PARIS (Reuters) - Cameroon’s President Paul Biya said on Wednesday that attitudes were changing in his country towards its criminalisation of homosexuality, which has been criticised by the European Union.
Speaking to journalists after meeting with French President Francois Hollande in Paris, Biya stressed that homosexuality had been illegal in Cameroon since before he came to power more than 30 years ago.
“Now I can say that discussions are under way. People are talking, minds can change one way or another but currently it’s a crime,” he said.
Earlier this month a Cameroon appeals court overturned the convictions of two men found guilty of homosexuality and sentenced to five years in jail for cross-dressing and wearing make-up.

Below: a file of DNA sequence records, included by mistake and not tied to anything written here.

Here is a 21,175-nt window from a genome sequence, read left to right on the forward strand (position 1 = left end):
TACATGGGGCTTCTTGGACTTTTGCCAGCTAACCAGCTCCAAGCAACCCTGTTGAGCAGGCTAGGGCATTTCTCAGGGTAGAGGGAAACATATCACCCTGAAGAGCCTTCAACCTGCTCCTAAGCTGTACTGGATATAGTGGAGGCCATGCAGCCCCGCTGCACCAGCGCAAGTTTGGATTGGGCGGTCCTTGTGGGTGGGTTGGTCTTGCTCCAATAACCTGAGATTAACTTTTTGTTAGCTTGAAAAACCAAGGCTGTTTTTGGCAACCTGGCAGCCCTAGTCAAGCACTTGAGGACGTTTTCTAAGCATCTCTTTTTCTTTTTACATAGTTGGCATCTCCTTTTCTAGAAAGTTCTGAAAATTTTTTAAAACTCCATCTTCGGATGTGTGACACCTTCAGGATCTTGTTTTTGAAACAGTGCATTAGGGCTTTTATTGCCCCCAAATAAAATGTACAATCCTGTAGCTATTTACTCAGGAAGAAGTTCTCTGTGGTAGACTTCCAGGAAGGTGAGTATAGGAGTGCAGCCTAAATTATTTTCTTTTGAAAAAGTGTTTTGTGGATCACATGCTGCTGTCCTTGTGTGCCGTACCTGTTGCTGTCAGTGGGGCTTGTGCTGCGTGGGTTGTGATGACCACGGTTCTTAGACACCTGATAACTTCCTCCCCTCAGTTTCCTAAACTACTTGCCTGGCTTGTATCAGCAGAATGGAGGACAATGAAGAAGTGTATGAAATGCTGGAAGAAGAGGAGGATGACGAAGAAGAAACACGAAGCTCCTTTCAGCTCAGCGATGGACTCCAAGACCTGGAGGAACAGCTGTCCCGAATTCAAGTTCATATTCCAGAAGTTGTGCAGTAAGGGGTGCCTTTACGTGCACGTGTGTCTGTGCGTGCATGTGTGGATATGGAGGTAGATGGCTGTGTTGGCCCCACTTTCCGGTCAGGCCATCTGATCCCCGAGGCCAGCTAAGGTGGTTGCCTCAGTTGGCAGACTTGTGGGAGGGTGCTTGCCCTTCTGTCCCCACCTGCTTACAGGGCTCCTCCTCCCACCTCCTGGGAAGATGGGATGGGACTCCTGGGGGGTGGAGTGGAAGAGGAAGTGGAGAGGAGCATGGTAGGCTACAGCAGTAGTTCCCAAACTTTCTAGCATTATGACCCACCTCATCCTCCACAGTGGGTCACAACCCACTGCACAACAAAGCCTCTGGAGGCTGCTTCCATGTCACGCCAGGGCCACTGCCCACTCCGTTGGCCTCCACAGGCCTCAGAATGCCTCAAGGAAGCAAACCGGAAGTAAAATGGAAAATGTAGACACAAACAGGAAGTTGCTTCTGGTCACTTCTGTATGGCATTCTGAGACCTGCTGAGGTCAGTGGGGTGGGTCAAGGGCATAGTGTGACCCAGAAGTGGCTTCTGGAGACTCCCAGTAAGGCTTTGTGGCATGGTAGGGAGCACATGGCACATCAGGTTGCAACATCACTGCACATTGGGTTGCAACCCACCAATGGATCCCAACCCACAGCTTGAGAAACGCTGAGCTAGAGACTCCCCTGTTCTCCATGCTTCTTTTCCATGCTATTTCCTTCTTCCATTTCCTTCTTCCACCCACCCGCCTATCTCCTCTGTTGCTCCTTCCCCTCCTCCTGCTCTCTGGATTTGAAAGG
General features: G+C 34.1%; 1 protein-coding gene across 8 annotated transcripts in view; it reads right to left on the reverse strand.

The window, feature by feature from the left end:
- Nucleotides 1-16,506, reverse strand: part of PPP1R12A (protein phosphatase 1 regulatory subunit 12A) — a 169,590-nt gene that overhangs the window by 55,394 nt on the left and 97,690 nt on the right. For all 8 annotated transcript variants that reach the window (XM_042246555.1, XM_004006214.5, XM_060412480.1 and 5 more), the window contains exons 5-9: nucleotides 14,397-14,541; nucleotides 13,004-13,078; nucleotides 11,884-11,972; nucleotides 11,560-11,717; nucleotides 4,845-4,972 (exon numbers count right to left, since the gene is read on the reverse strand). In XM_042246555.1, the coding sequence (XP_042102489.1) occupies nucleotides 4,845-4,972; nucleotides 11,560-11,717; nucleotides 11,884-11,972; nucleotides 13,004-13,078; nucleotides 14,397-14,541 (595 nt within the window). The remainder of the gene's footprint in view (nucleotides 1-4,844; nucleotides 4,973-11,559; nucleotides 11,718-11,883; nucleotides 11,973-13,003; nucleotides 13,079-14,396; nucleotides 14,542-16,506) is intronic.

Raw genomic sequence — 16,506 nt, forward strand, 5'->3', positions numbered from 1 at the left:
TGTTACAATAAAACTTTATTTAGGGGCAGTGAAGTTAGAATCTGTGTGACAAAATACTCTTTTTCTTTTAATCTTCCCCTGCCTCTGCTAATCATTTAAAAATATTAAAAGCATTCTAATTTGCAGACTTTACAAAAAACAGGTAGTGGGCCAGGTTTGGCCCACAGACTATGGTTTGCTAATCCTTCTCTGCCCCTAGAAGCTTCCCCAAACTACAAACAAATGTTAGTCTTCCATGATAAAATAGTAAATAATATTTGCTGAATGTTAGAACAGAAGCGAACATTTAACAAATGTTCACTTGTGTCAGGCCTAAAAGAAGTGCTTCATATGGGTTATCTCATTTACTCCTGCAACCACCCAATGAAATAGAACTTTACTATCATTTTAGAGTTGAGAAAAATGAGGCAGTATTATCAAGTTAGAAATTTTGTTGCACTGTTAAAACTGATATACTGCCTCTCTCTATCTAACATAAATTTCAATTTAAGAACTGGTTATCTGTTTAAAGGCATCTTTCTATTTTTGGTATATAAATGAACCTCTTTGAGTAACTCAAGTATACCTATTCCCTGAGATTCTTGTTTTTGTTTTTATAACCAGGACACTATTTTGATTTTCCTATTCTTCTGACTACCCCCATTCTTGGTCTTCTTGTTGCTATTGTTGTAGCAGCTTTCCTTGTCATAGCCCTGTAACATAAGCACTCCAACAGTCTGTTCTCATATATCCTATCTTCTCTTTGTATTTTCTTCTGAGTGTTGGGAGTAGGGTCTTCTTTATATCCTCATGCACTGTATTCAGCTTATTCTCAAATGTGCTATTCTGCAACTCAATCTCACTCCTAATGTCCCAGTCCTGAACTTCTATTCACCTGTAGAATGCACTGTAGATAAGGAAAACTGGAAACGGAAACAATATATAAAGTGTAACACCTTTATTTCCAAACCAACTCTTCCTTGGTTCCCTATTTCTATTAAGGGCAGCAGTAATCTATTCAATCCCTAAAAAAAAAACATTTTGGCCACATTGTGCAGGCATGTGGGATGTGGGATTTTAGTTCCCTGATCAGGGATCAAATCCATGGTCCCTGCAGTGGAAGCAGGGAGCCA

“We have recently had news that tribesmen convicted for homosexuality have been released. So there is a change of mind and there’s no reason to despair,” Biya said.
European Union foreign policy chief Catherine Ashton has said the criminalisation of homosexuality in Cameroon was incompatible with international human rights law.
Homosexuality is illegal in many African countries. In Cameroon, the penalties range from six months to five years in jail. In 2012, there were at least 12 convictions.
Reporting by Elizabeth Pineau; Writing by Leigh Thomas; Editing by Jason Webb